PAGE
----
Wait. What? Knitted uterus-shaped menstrual cup pouches. Where do I even begin to explain this? Well, let me start at the start. After I posted a little rant earlier in the week about not being about to find my preferred brand and size of tampon, I had a few friends get in contact: You should try the Moon Cup. Have you ever heard of the Diva Cup? etc
The Mooncup is a reusable menstrual cup around two inches long and made from soft silicone rubber. It is worn internally like a tampon but collects menstrual fluid rather than absorbing. Unlike tampons the Mooncup is not a disposable product, so you only need to buy one.
The Mooncup will hold 30ml of fluid, which is roughly one third of the average total produced each period. A light seal is formed with your vaginal walls allowing your menstrual fluid to pass into the Mooncup without leakage or odour. You will probably find that you need to empty your Mooncup less frequently than you currently replace towels or tampons.
Urban Dictionary also had a definition for Divacup: ‘Satan’s alternative to a tampon.’ Ladies, please!
A friend who lived in the UK brought this cup to my attention years ago and I’ve since met and heard about people who swear by them. They are environmentally friendly – ‘you only need to buy one’; imagine the emotional attachment to a lifelong menstrual cup, the things you would have been through together. They then obviously save you money. And you buy the cup in a size that is right for you (though I assume if you try, you buy).
Menstrual cups (on paper, at least) = double thumbs up. Seriously.
So, back to the pouches. While I was doing some research about the cups, a particular Google search result caught my attention. What it led me to opened a whole knew world of menstruation ‘accessories’. I’ve seen the cute purses and tins in which people stash tampons and pads, but have you seen what (some) ladies store their cups in?
Let me introduce you to the homemade crocheted or knitted ‘pouches’ or ‘cosies’ – terminology depends on which sister you’re talking to.
Not long after my arrival back in Melbourne I stocked up on toiletries. I was at Coles (Hawthorn) and I’d basketed the usual deodorant, body wash, whatever. Then, not needing them, but wanting to have them in my cupboard – you know, for whenever they were next needed – I went to the tampons and sanitary napkins section. I stood there. I looked, for longer than I really wanted to or should be necessary. Where were the Libra mini tampons? I’ll tell you where they were: they were not there. Not out of stock, just simply not there.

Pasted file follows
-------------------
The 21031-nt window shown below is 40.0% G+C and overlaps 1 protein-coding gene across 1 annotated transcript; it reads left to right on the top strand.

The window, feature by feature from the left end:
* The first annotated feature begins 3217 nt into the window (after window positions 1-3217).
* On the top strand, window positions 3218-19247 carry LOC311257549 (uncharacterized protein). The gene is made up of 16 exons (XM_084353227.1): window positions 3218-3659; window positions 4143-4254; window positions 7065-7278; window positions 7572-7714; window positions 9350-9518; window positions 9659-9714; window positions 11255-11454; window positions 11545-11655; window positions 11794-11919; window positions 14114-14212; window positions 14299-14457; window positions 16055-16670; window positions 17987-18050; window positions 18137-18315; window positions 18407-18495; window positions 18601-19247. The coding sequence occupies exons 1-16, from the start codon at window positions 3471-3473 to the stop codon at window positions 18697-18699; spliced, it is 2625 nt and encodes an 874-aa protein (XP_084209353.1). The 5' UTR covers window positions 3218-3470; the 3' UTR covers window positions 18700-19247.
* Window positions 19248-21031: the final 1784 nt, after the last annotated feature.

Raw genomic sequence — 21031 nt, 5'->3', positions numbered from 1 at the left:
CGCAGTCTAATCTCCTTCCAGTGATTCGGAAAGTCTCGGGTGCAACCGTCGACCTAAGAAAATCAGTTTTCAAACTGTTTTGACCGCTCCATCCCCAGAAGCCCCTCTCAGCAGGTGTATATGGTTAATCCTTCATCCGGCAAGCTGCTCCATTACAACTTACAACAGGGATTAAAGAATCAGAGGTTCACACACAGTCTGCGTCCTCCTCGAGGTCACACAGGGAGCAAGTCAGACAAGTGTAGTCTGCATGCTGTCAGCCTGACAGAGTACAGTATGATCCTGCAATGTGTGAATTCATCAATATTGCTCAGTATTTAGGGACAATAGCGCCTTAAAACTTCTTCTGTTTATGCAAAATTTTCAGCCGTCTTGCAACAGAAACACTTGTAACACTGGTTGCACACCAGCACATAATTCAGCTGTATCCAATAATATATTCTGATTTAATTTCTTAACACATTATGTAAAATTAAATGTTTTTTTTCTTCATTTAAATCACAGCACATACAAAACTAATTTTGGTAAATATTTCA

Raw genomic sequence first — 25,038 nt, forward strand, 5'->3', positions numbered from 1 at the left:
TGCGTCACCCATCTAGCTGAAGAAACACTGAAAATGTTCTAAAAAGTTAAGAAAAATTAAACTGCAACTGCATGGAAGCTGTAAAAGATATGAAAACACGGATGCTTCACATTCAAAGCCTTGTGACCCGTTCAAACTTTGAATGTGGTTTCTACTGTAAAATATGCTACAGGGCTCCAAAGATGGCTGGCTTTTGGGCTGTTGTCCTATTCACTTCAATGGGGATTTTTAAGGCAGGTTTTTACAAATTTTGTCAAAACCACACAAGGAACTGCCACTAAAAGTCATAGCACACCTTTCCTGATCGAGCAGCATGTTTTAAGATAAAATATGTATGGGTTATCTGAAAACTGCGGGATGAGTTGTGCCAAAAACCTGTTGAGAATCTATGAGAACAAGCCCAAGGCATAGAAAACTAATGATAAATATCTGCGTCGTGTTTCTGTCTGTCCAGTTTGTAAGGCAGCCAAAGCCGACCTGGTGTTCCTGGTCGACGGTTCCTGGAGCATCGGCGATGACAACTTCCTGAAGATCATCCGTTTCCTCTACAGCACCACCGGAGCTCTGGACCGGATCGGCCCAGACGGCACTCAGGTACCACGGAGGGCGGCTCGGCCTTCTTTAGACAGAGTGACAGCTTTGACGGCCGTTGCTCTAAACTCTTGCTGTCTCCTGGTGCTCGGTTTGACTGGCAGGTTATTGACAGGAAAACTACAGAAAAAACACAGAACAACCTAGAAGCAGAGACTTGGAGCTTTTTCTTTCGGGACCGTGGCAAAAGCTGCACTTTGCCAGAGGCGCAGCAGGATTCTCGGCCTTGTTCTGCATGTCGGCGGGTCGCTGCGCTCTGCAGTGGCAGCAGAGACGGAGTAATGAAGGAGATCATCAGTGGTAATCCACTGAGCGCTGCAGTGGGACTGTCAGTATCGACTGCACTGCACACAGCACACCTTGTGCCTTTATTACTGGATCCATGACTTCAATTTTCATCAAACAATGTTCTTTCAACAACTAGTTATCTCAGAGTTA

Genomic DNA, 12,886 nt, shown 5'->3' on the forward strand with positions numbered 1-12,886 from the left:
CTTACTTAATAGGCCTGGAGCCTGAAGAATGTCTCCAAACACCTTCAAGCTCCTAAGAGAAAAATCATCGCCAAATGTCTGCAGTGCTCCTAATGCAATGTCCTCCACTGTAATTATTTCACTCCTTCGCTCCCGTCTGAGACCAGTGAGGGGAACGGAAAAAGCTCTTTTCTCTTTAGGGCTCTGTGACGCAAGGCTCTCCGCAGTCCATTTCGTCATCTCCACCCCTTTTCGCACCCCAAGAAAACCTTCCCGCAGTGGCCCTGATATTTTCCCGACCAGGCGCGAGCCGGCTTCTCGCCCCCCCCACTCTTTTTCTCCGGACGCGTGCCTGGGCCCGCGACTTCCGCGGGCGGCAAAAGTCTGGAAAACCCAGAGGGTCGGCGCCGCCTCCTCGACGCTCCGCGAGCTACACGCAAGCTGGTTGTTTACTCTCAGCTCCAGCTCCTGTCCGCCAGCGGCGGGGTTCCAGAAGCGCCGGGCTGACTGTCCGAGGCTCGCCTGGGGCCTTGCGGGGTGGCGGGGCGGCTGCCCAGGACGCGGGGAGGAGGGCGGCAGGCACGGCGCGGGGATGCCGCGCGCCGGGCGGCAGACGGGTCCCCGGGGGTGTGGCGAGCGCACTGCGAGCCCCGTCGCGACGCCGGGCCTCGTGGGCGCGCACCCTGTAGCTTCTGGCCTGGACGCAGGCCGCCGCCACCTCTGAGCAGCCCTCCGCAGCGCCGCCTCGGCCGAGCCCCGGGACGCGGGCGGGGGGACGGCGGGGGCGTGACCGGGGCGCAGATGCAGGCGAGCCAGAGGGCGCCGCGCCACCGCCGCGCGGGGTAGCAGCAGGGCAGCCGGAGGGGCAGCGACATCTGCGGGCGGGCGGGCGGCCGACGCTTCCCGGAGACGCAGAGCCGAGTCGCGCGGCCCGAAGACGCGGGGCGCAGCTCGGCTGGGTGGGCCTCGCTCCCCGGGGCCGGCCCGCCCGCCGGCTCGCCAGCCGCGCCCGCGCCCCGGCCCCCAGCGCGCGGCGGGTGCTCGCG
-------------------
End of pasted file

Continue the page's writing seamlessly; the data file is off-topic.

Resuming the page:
If you don’t understand why this might be somewhat distressing, that’s fair enough. I mean, you might be a man or you might favour the prehistoric pad. So I will help you understand what it would be like.
It would be like buying the same brand of bread for over ten years and then going to the bread aisle and seeing that the bread is now only sold in toast cut. It would be like that. You’d think: Oh OK, I can probably eat the toast-cut bread, but I don’t really need the bread that thick.
It would be like ordering a regular cafe latte and the barista apologising, ‘Sorry, we only sell large sizes.’ And then going to the cafe down the road and them telling you, ‘Sorry, darl, we only do large.’ (Because haven’t you noticed how baristas seem to think they are entitled to call anyone and everyone darl.)
It would be like going to Officeworks and looking for A4 paper only to be told that, ‘Sorry, we only sell A3 now.’ Darl.
It would be like going to the Bandaid aisle and there not being any small strip Bandaids – just bandages the size of your face.
It would be like all jackets only being sold with duck-down insulation. All or nothing.
Sure, you can can get by with the alternative size or brand, but they don’t match the specifications of your unique need. I want Libra tampons and I want them to be mini. Not regular, not super, not homebrand.